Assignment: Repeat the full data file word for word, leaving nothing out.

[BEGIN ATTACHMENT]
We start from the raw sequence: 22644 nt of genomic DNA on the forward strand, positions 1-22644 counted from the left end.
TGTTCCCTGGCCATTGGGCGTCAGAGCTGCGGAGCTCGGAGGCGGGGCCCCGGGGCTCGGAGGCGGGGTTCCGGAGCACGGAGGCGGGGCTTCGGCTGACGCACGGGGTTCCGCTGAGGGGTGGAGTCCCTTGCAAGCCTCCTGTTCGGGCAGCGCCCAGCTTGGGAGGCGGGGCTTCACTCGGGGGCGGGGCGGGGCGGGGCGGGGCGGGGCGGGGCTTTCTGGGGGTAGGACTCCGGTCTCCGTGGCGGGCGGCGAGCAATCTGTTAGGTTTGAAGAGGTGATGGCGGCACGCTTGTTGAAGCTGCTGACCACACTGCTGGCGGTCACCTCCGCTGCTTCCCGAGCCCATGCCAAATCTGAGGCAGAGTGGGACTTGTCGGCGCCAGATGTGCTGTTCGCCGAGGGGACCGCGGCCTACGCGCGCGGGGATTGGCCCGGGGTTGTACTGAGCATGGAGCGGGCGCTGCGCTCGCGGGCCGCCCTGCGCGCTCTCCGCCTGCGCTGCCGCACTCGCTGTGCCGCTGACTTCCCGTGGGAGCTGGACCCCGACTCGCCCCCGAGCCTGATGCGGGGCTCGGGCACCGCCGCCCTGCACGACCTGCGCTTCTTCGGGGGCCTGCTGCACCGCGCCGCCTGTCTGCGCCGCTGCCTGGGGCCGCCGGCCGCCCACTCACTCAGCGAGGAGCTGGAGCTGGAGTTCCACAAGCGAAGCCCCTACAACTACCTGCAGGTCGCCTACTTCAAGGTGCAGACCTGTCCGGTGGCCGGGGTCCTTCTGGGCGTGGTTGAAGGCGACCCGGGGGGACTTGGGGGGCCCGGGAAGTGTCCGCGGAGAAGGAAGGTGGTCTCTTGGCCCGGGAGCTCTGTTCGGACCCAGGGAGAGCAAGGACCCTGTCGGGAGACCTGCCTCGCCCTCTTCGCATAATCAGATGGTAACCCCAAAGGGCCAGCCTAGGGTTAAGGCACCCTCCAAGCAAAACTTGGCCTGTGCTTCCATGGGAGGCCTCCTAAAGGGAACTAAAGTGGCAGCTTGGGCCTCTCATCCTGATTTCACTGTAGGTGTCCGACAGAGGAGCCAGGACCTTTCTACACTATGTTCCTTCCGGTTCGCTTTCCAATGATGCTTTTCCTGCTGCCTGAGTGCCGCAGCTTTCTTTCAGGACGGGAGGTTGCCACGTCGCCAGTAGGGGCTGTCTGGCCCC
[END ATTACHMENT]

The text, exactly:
We start from the raw sequence: 22644 nt of genomic DNA on the forward strand, positions 1-22644 counted from the left end.
TGTTCCCTGGCCATTGGGCGTCAGAGCTGCGGAGCTCGGAGGCGGGGCCCCGGGGCTCGGAGGCGGGGTTCCGGAGCACGGAGGCGGGGCTTCGGCTGACGCACGGGGTTCCGCTGAGGGGTGGAGTCCCTTGCAAGCCTCCTGTTCGGGCAGCGCCCAGCTTGGGAGGCGGGGCTTCACTCGGGGGCGGGGCGGGGCGGGGCGGGGCGGGGCGGGGCTTTCTGGGGGTAGGACTCCGGTCTCCGTGGCGGGCGGCGAGCAATCTGTTAGGTTTGAAGAGGTGATGGCGGCACGCTTGTTGAAGCTGCTGACCACACTGCTGGCGGTCACCTCCGCTGCTTCCCGAGCCCATGCCAAATCTGAGGCAGAGTGGGACTTGTCGGCGCCAGATGTGCTGTTCGCCGAGGGGACCGCGGCCTACGCGCGCGGGGATTGGCCCGGGGTTGTACTGAGCATGGAGCGGGCGCTGCGCTCGCGGGCCGCCCTGCGCGCTCTCCGCCTGCGCTGCCGCACTCGCTGTGCCGCTGACTTCCCGTGGGAGCTGGACCCCGACTCGCCCCCGAGCCTGATGCGGGGCTCGGGCACCGCCGCCCTGCACGACCTGCGCTTCTTCGGGGGCCTGCTGCACCGCGCCGCCTGTCTGCGCCGCTGCCTGGGGCCGCCGGCCGCCCACTCACTCAGCGAGGAGCTGGAGCTGGAGTTCCACAAGCGAAGCCCCTACAACTACCTGCAGGTCGCCTACTTCAAGGTGCAGACCTGTCCGGTGGCCGGGGTCCTTCTGGGCGTGGTTGAAGGCGACCCGGGGGGACTTGGGGGGCCCGGGAAGTGTCCGCGGAGAAGGAAGGTGGTCTCTTGGCCCGGGAGCTCTGTTCGGACCCAGGGAGAGCAAGGACCCTGTCGGGAGACCTGCCTCGCCCTCTTCGCATAATCAGATGGTAACCCCAAAGGGCCAGCCTAGGGTTAAGGCACCCTCCAAGCAAAACTTGGCCTGTGCTTCCATGGGAGGCCTCCTAAAGGGAACTAAAGTGGCAGCTTGGGCCTCTCATCCTGATTTCACTGTAGGTGTCCGACAGAGGAGCCAGGACCTTTCTACACTATGTTCCTTCCGGTTCGCTTTCCAATGATGCTTTTCCTGCTGCCTGAGTGCCGCAGCTTTCTTTCAGGACGGGAGGTTGCCACGTCGCCAGTAGGGGCTGTCTGGCCCC